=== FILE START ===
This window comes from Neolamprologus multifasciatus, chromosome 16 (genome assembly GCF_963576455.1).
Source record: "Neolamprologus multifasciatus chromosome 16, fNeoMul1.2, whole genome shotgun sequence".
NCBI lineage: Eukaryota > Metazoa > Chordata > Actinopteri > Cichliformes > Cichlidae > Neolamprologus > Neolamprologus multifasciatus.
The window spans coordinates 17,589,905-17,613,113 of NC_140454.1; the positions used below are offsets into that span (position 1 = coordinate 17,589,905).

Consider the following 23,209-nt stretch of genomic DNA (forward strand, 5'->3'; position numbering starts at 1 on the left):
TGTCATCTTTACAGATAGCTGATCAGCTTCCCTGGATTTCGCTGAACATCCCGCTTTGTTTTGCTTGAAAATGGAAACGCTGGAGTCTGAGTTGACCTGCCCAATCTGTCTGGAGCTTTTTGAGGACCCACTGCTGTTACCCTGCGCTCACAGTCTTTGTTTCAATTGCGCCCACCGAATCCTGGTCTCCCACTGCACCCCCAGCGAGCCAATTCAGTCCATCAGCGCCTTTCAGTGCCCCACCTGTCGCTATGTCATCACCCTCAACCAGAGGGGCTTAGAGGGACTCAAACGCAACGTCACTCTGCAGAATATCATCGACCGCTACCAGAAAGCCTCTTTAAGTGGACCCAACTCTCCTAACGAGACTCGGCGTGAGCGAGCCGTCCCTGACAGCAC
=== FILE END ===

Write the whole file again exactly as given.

This window comes from Neolamprologus multifasciatus, chromosome 16 (genome assembly GCF_963576455.1).
Source record: "Neolamprologus multifasciatus chromosome 16, fNeoMul1.2, whole genome shotgun sequence".
NCBI lineage: Eukaryota > Metazoa > Chordata > Actinopteri > Cichliformes > Cichlidae > Neolamprologus > Neolamprologus multifasciatus.
The window spans coordinates 17,589,905-17,613,113 of NC_140454.1; the positions used below are offsets into that span (position 1 = coordinate 17,589,905).

Consider the following 23,209-nt stretch of genomic DNA (forward strand, 5'->3'; position numbering starts at 1 on the left):
TGTCATCTTTACAGATAGCTGATCAGCTTCCCTGGATTTCGCTGAACATCCCGCTTTGTTTTGCTTGAAAATGGAAACGCTGGAGTCTGAGTTGACCTGCCCAATCTGTCTGGAGCTTTTTGAGGACCCACTGCTGTTACCCTGCGCTCACAGTCTTTGTTTCAATTGCGCCCACCGAATCCTGGTCTCCCACTGCACCCCCAGCGAGCCAATTCAGTCCATCAGCGCCTTTCAGTGCCCCACCTGTCGCTATGTCATCACCCTCAACCAGAGGGGCTTAGAGGGACTCAAACGCAACGTCACTCTGCAGAATATCATCGACCGCTACCAGAAAGCCTCTTTAAGTGGACCCAACTCTCCTAACGAGACTCGGCGTGAGCGAGCCGTCCCTGACAGCAC